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NEW BEGINNING: JOEP BEVING PRESENTS A RICHLY ORCHESTRATED COMPOSITION

 

The groundbreaking new work is written for strings, keyboards, ney flute, percussion and female choral voices

 

"Post" will be released on 21 April 2023 by Deutsche Grammophon

 

This piece is mostly a message of love and hope to young people who fear for the future and are suffering because of it”

Joep Beving

 

Working with Beving, director Hugo Keijzer has created a short film for the music aimed at offering consolation to those trapped in a spiral of despair and depression

 

The film will be premiered on the DG YouTube channel on 1 May

 

21 APRIL 2023 (TORONTO, ON) — Known for his solo piano recordings, streamed over 330 million times to date, Joep Beving explores new musical territory in his latest track, "Post". He developed the work with colleagues from the worlds of both music and film. Five years in the making, Post evolved organically, its purpose emerging over time and through the collaborative process. The final pieces fell into place when Beving joined forces with writer-director Hugo Keijzer and production company MikeTeeVee to create a moving short film set to and inspired by his music. Beving’s original eight-minute work will be released by Deutsche Grammophon/Universal Music Canada as an e-single on April 21, with Keijzer’s film premiering on the label’s YouTube channel on May 1. In addition, an upbeat Delyrian remix will be released on May 5, both as a single and alongside the original version as an EP.

 

Beving spent several years constructing "Post"’s haunting soundworld. The music begins with an extended introduction for strings (members of Scoring Berlin) which slowly intertwines with parts for piano, synthesizer, percussion (Luke Flowers), ney flute (Tugce Albayrak) and the women of Bulgarian Voices Berlin. The pianist and his collaborators recorded the piece from different locations, using state-of-the-art streaming software.

 

“I’d already worked on what became the string introduction of Post for my last-but-one album, Henosis,” recalls Joep Beving. “But it felt like a new beginning or something different that didn’t belong on that recording. I didn’t know where it would lead, so it was a bit like running towards a cliff and stopping before just diving over the edge. I experimented with it but wasn’t happy with the results, so I let it be. And then came the Corona pandemic, which gave me an opportunity to develop the song’s ending.”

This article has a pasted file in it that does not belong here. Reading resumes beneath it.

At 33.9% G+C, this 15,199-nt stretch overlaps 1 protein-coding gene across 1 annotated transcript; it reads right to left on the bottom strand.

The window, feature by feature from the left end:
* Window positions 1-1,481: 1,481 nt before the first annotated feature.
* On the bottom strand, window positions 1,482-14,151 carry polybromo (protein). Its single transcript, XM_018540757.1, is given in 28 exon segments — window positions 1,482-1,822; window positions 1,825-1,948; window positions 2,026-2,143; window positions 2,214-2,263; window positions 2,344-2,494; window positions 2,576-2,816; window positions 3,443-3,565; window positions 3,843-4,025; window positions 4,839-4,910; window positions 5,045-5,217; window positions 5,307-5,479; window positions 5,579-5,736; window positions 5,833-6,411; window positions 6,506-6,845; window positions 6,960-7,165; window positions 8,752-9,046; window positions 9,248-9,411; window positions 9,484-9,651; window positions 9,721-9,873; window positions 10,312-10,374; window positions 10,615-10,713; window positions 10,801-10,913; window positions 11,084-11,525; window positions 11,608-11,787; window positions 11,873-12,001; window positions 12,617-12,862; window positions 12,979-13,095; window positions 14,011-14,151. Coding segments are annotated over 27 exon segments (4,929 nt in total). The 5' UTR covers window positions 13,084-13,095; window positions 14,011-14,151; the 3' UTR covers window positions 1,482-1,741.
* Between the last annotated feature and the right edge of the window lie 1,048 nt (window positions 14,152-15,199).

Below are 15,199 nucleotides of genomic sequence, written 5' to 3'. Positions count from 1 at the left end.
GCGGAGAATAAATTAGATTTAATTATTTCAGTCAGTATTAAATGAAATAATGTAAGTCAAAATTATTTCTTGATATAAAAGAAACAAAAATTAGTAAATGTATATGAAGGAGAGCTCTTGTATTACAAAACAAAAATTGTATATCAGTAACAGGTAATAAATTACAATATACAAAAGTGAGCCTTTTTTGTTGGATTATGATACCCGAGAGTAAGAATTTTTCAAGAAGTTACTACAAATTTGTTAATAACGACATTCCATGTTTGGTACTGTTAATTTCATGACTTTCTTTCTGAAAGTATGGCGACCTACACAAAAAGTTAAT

During lockdown Beving reflected on the many fears eroding the hopes and dreams of countless young adults, and recognised the need to counter existential angst with the consoling power of unconditional love. “While I was thinking about the meaning of Post, so much was happening in the world,” he notes. “That moved me to focus on something that’s affecting kids in so many countries and leaving such a deep mark on their lives. This piece is mostly a message of love and hope.”

 

It was while Beving was writing the lyrics for Post that the specific story of a mother attempting to convince her child that life is still worth living came to mind. He sent the music and a film treatment to Dutch director Hugo Keijzer (The Occupant), with whom the composer’s ideas instantly resonated. Keijzer created a compelling short film about a mother and her teenage daughter (played by Renáta Martinová and Klara Müller), a vulnerable young person engulfed by the darkness of depression and anxiety.

 

The film begins by showing the mother taking her troubled child to hospital but deciding that what they both really need is immersion in the natural world, far beyond the unsettling sounds and shadows of the city. It ends with the girl making slow yet beautiful steps towards recovery, resolved when mother and daughter embrace and plunge headlong into a stream, a metaphor for life itself.

 

“I was very fortunate to cross paths with Hugo Keijzer, who offered to take on the directing role as a passion project and together with MikeTeeVee realised the film, with many investing their time and energy because they believed in the project,” says Beving. “Without them, it wouldn’t have become a reality and I am extremely grateful to all involved!”

 

The film won awards at both the Liber Films Festival and the Hollywood Blvd Film Festival.